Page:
How parents could help in saving their child from the embarrassment of bedwetting
If not given the proper attention, enuretic children may suffer psychological and social imbalance in their childhood. Nocturnal enuresis not only gives parents nigh worries but the child an abnormal life engulfed in shame and embarrassment.
Parents and all involved are thus encouraged to extend full support to the child in the period of going through nocturnal enuresis which is said to be usually outgrown by a child as early as age 3. In other cases where the child reaches age 6 or even later and has not yet developed bladder control, parents would frequently get disappointed leading to punishment of the child for an act that is actually done not on purpose.
Be supportive as you can be!
For parents and all involved not to worsen the child’s situation, patience is indeed a virtue! Here are techniques for you to regard as first steps so your child can cope with bedwetting and save them from further embarrassment:
- Do not punish. Punishment to a child’s wrongdoing often leads to them being rebels who will deliberately do things to annoy the parents. This is more so when the child has not done anything wrong! Bedwetting is only normal among children and there are only a few cases that require treatment.
- Keep track of the things that they do before bedtime every time they wake up dry. If possible keep a record so you can help the child repeat them the next time.
- Learn some simple counseling techniques if your child is experiencing troubling or stressful events at home and at school. Children who are bereaved and bullied, for example, cause so much depression to a child that may be manifested at sleep resulting in bedwetting.
- Explain to your child about things he or she should know about bedwetting and remind him or her that bedwetting is common and not something to be ashamed of.
- Do not show signs of disappointment when bedwetting happens or no signs of improvement are seen. Be patient that your child may be late in this stage of his development.
- Reassurance does help. Telling your child that he or she will soon cope with bedwetting is important. It will make him or her feel not fixated into wetting the bed and will be eager to practice activities that will prevent him or her form bedwetting.
- Be prepared to appreciate when the child wakes up dry no matter how seldom the change happens. Feeling supported will make your child confident and boost his or her self-esteem. Your child will also try to exert effort on working out with his condition and deal with it the positive way.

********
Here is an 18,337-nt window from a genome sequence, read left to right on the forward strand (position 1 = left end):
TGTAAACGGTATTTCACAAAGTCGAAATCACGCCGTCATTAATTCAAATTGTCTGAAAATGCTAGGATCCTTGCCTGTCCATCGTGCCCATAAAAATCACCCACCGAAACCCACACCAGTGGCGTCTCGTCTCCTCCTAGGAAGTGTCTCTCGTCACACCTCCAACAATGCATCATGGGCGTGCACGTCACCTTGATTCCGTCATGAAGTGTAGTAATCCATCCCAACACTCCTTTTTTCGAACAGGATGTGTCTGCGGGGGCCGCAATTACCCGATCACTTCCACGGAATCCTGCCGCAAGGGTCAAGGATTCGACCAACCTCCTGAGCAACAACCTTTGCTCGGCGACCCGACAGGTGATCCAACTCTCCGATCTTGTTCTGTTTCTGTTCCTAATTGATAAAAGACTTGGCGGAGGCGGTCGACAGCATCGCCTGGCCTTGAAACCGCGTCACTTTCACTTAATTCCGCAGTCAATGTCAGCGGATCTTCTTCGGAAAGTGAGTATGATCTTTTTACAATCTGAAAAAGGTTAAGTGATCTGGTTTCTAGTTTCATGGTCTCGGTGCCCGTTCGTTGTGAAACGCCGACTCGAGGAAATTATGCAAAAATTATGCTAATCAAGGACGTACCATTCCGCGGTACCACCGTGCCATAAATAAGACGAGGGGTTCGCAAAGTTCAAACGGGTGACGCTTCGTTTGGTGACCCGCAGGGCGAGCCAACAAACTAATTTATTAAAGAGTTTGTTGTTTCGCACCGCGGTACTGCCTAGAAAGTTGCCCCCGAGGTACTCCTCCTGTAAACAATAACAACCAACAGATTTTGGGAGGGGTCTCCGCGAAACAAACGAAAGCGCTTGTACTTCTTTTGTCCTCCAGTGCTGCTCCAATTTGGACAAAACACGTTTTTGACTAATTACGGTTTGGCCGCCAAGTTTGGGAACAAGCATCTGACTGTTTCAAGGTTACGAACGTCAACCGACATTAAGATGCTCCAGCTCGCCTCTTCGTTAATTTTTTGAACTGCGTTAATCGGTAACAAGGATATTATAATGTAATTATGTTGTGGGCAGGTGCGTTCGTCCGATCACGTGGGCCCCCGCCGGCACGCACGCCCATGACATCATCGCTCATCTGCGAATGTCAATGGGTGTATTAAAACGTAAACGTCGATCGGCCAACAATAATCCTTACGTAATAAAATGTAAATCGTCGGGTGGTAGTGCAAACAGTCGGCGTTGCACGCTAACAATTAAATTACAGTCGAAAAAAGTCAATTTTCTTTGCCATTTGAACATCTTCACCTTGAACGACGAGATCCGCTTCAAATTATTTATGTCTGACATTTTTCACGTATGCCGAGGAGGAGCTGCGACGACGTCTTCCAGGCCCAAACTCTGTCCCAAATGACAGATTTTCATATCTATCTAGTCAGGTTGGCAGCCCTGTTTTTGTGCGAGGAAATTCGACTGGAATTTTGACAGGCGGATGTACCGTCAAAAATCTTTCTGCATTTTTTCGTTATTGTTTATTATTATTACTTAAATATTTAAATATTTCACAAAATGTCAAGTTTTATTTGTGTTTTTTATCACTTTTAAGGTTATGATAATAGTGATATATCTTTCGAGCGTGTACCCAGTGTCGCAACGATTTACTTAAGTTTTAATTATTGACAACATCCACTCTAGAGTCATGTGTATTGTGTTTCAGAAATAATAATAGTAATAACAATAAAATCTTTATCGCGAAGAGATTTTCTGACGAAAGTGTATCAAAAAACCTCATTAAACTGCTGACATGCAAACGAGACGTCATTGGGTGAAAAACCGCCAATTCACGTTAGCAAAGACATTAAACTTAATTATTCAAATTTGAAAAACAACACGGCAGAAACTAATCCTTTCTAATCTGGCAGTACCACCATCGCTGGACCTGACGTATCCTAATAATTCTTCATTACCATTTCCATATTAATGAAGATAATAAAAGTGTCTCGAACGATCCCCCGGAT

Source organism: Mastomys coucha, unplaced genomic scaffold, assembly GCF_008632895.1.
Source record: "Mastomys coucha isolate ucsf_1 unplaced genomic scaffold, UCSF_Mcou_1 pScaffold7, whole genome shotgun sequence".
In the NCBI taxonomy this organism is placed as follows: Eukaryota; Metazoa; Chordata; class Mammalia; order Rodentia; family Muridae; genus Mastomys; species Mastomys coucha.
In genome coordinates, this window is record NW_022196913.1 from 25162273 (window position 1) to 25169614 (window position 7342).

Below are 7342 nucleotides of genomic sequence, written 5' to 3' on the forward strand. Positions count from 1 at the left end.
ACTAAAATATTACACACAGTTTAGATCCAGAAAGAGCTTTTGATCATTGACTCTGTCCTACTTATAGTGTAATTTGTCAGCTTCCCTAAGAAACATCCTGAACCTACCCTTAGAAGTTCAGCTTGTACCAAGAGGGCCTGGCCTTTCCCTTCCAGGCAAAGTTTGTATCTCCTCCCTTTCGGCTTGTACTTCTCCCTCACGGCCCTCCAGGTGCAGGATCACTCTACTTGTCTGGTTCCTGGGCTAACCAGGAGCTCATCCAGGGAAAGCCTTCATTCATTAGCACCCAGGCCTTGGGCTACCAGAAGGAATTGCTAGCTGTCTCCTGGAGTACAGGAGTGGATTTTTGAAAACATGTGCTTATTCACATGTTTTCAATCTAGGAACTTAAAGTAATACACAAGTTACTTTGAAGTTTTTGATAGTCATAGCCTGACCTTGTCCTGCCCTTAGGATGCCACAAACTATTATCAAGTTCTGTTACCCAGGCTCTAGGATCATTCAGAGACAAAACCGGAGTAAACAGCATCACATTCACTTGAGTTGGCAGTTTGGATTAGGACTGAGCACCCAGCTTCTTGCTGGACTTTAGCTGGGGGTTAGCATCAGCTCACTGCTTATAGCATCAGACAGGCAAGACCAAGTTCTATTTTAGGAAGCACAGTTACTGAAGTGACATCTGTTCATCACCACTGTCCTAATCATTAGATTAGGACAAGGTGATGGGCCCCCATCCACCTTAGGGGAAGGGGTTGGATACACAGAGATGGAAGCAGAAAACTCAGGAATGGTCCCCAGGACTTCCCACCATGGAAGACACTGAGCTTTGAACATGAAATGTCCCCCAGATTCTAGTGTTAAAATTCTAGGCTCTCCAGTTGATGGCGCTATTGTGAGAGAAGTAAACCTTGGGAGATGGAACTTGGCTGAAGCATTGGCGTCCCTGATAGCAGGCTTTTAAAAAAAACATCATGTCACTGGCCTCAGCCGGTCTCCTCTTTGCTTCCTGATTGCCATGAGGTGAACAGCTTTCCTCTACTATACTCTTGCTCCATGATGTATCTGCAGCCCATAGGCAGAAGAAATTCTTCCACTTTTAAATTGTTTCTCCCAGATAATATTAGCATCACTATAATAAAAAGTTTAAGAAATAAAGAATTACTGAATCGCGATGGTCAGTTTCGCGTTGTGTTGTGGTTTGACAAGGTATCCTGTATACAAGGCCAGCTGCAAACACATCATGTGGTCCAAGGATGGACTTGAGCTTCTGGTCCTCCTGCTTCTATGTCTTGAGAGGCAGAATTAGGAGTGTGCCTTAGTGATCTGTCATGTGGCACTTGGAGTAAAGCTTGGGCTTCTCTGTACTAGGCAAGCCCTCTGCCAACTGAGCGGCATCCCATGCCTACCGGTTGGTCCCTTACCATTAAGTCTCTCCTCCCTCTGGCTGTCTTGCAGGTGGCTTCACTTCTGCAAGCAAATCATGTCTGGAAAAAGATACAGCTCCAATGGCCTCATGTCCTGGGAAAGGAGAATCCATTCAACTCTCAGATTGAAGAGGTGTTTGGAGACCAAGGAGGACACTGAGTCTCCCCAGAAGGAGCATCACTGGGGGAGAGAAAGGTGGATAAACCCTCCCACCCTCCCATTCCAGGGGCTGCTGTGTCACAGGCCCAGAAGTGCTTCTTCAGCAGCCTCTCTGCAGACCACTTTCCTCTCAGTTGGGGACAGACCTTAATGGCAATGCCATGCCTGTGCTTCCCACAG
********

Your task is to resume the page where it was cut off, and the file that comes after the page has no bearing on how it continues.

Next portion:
- Protect your child’s bed from soaking wet when it happens. Place a waterproof mattress or have your child wear absorbent pants or nappies until signs of improvement are observed. Other measures such as purchasing a moisture detector device for your child will save you from the hassle of cleanup.
- By helping your child cope with the situation and see his condition as a normal part of his growing up, embarrassment will not be an issue.
Help create a positive psycho-social impact
Medical studies prove that the psychological impact of bedwetting to a child is more significant than its impact on the physical side. The reaction of family members to a child who wets his or her bed is important for a child to cope with this situation. Her are some ways how you can help:
- A range of stressful events may confront a child who experiences bedwetting. This includes teasing by siblings, disappointment by parents, and bullying by classmates. It is then important that parents and all involved be educated about bedwetting to avoid embarrassment and low self-esteem among children who are undergoing the condition.
- Enlist family members to help with the situation by guiding the child in doing his or her bedtime rituals to prevent bedwetting or even in cleanup showing to the child that his or her family is just an arm away if he or she needs support.
- Help in the development of his or her social skills despite the bedwetting episodes such as in joining the child in school activities like campouts.
- Have another family member accompany the child in school to give him or her moral support and confidence especially when the child is afraid that friends may know about his or her condition. In the first hand, ensure that none of your child’s classmates will know about him or her bedwetting and that the family is extending all out support. Accompanying the child in school maybe done until he or she has outgrown the condition or until bedwetting is no longer an issue.